The Dish: Fountain and Co. Scoops Craft Ice Cream

Gourmet, handmade ice cream in unusual flavors is available at popup locations in Providence.

Fountain and Co. Ice Cream. Photo by Samantha Labrecque.

Providence may have lots of ice cream shops, but until a few months ago, it lacked a craft ice cream maker. Fountain and Co. Craft Ice Cream fills that niche with gourmet, handmade scoops in unusual flavors.

“This summer, I bought myself an ice cream machine. I messed around with it a lot,” says Victoria Young, one of the three business partners and young entrepreneurs that make up Fountain and Co. Her friends helped her taste test different flavors, and she soon realized she could capitalize on bringing craft ice cream to Little Rhody. “I was just having so much fun with it so I figured, why not?” Young says.

Who better to partner with in the craft ice cream business than the owner of the state’s most popular gourmet doughnut shop? Young collaborated with business partner Paul Kettelle, co-owner of PVDonuts, and Jessica Debry, for initial meetings on West Fountain Street, one of the many inspirations for their business name. “The ‘and Company’ is a really important part of the name, because for us, it is all about community and hanging out together,” says Young as she leans back on the soft blue couch inside Stock Culinary Goods in Providence, one of the few sites for the ice cream popups.

Kettelle showed Young the ropes of owning a Rhody-based business. He also sees a bricks and mortar location in the ice cream company’s future. “We would want it to become a space where you can gather,” he says. “It’s not about just going there and getting some ice cream and leaving. It’s about going, getting ice cream and hanging out with your friends.”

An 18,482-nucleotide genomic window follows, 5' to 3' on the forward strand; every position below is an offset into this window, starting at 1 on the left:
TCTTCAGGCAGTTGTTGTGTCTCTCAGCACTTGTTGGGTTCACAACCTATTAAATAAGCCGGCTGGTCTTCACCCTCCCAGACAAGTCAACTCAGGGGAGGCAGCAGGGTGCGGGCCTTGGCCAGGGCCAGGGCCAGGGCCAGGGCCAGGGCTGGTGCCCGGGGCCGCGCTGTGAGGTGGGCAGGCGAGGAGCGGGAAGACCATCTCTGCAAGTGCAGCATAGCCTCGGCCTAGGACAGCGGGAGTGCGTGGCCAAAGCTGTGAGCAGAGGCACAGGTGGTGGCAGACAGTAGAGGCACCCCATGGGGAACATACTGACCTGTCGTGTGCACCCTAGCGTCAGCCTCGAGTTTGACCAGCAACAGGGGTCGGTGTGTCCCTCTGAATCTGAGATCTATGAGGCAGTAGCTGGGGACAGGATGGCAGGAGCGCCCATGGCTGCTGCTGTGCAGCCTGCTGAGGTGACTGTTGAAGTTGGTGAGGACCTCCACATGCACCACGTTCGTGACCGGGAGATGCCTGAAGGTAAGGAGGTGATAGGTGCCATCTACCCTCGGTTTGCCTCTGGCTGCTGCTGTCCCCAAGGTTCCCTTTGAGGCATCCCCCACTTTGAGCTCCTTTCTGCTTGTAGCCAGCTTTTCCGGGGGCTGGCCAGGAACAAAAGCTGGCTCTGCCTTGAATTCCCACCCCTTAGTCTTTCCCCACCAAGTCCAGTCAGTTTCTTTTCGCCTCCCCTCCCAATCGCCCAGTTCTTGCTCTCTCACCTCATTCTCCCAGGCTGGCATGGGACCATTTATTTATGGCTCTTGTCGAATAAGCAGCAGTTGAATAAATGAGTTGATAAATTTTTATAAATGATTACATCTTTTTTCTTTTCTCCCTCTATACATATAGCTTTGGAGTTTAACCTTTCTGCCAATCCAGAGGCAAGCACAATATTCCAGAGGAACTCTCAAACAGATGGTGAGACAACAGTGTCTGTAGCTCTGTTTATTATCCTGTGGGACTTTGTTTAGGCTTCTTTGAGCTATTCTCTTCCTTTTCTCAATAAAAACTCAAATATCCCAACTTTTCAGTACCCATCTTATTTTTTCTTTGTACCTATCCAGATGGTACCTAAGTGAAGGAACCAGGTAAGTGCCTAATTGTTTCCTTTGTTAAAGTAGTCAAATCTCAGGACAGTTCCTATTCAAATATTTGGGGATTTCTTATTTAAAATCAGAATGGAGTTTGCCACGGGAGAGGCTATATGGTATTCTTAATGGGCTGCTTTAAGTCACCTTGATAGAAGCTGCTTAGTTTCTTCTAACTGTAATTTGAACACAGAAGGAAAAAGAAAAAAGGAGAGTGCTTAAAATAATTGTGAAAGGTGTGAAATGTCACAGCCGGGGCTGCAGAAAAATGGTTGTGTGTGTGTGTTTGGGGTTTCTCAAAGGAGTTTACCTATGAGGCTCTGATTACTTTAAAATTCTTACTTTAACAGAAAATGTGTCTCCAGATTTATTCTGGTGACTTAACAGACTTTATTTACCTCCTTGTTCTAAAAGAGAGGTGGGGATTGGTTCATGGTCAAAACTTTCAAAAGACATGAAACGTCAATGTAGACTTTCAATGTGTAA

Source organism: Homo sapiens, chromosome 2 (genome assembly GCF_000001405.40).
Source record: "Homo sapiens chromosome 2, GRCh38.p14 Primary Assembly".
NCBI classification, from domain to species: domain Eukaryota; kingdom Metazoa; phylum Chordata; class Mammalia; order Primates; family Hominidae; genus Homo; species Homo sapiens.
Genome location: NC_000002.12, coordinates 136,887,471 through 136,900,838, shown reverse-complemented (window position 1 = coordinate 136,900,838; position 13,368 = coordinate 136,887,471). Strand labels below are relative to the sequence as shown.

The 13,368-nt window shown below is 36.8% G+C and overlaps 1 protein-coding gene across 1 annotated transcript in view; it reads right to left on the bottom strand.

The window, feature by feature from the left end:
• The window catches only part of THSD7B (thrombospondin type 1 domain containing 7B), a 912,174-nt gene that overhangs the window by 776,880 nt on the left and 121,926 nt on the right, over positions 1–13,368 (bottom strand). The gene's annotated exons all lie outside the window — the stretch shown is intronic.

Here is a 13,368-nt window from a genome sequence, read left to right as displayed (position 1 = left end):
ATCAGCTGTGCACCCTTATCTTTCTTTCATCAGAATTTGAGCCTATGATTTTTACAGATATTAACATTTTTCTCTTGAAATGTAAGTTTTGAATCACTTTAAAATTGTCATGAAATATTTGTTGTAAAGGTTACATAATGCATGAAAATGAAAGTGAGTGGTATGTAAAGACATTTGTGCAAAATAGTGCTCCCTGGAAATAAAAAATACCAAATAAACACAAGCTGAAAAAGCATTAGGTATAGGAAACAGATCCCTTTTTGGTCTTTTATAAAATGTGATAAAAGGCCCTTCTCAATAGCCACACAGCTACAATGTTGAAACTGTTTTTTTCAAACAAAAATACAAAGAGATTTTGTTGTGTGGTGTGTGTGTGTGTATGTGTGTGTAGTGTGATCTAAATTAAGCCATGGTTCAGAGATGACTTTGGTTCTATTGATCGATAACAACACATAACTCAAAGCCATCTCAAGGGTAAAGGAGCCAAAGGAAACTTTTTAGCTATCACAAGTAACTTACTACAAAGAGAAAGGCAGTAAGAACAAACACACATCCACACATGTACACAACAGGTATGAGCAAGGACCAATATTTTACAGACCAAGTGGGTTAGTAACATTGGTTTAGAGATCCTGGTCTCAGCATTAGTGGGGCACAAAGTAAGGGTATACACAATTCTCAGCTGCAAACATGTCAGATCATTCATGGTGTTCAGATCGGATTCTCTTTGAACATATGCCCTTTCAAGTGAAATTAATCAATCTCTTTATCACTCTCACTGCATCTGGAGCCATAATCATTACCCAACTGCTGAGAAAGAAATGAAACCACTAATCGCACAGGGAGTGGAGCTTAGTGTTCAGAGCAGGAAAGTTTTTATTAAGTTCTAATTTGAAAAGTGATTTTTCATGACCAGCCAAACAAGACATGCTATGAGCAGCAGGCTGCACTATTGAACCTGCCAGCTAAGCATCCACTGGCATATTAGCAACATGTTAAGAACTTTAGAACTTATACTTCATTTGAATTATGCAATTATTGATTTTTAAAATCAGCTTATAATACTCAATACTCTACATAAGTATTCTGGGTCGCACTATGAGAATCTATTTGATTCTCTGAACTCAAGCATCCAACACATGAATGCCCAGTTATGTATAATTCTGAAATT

For now, Fountain and Co. can be found at several popup locations throughout the state. The ice cream flavors are constantly updated and tailored to the seasons. “Changing the menu gives us the chance to make the creations unique and it makes people want to try a flavor they wouldn’t normally have,” Young says. “It is one of our goals to introduce odd ingredients into ice cream because everyone likes ice cream and it really is a good tool to introduce people to new things.” So far, Fountain and Co. has offered twenty-five to thirty different flavors, and they only plan to expand from there.

When it comes to the ice cream, Young is the mastermind, says Kettelle. She takes inspiration from friends and conversations, and loves hearing people’s suggestions. But the flavors found on the menu also depend on seasonal produce. Young sources from local farms by purchasing fruit, herbs and other ingredients that are available. So, if you stop by a popup in the middle of winter and again in the middle of summer, you are sure to find a new, seasonal menu with a variety of flavors you haven’t had before.

Vegans and those with lactose intolerance can also try Fountain and Co. On every menu, at least one of the options is vegan, and all sorbets are dairy free. “We like the ingredients, we like the flavor and we like the end product and it happens to be vegan or lactose free,” says Young. “We are just happy to be able to offer that to people.”

So where can you find Fountain and Co. next? Check out their dessert course for the Dinner Bell Friendsgiving at Pilotlight PVD this Sunday at 5 p.m., or visit them on select Sundays at Stock Culinary Goods for Fountain and Co.’s occasional collaboration with PVDonuts. “It’s a well-kept secret if you ask me,” says Young. “The lines at PVDonuts can get pretty long in the morning, but you can stop by our popup and grab a doughnut and ice cream.”

What’s better than that? Well, nothing really, besides bringing home an entire pint to enjoy. The partners are also offering a limited number of hand-packed pints for the week of Thanksgiving so that you can bring the ice cream home to share with good company.



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